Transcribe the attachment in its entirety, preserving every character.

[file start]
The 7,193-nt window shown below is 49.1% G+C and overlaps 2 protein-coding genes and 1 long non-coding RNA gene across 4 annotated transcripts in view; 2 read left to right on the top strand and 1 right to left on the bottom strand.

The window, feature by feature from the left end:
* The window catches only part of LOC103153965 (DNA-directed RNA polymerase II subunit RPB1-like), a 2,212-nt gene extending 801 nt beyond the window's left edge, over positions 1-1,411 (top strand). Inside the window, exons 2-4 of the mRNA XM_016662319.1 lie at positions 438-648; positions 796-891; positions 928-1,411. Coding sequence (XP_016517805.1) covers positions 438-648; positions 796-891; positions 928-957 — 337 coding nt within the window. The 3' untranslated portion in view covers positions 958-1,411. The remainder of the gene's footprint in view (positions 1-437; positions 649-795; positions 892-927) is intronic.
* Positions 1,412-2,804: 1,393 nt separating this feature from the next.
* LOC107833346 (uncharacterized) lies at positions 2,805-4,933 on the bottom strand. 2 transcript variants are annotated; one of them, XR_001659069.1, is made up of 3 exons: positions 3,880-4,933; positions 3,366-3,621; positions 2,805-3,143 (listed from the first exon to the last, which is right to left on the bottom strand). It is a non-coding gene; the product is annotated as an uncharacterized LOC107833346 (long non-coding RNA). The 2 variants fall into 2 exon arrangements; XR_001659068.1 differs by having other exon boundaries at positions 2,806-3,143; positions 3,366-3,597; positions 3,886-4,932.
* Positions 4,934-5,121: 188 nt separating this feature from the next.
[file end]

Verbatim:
The 7,193-nt window shown below is 49.1% G+C and overlaps 2 protein-coding genes and 1 long non-coding RNA gene across 4 annotated transcripts in view; 2 read left to right on the top strand and 1 right to left on the bottom strand.

The window, feature by feature from the left end:
* The window catches only part of LOC103153965 (DNA-directed RNA polymerase II subunit RPB1-like), a 2,212-nt gene extending 801 nt beyond the window's left edge, over positions 1-1,411 (top strand). Inside the window, exons 2-4 of the mRNA XM_016662319.1 lie at positions 438-648; positions 796-891; positions 928-1,411. Coding sequence (XP_016517805.1) covers positions 438-648; positions 796-891; positions 928-957 — 337 coding nt within the window. The 3' untranslated portion in view covers positions 958-1,411. The remainder of the gene's footprint in view (positions 1-437; positions 649-795; positions 892-927) is intronic.
* Positions 1,412-2,804: 1,393 nt separating this feature from the next.
* LOC107833346 (uncharacterized) lies at positions 2,805-4,933 on the bottom strand. 2 transcript variants are annotated; one of them, XR_001659069.1, is made up of 3 exons: positions 3,880-4,933; positions 3,366-3,621; positions 2,805-3,143 (listed from the first exon to the last, which is right to left on the bottom strand). It is a non-coding gene; the product is annotated as an uncharacterized LOC107833346 (long non-coding RNA). The 2 variants fall into 2 exon arrangements; XR_001659068.1 differs by having other exon boundaries at positions 2,806-3,143; positions 3,366-3,597; positions 3,886-4,932.
* Positions 4,934-5,121: 188 nt separating this feature from the next.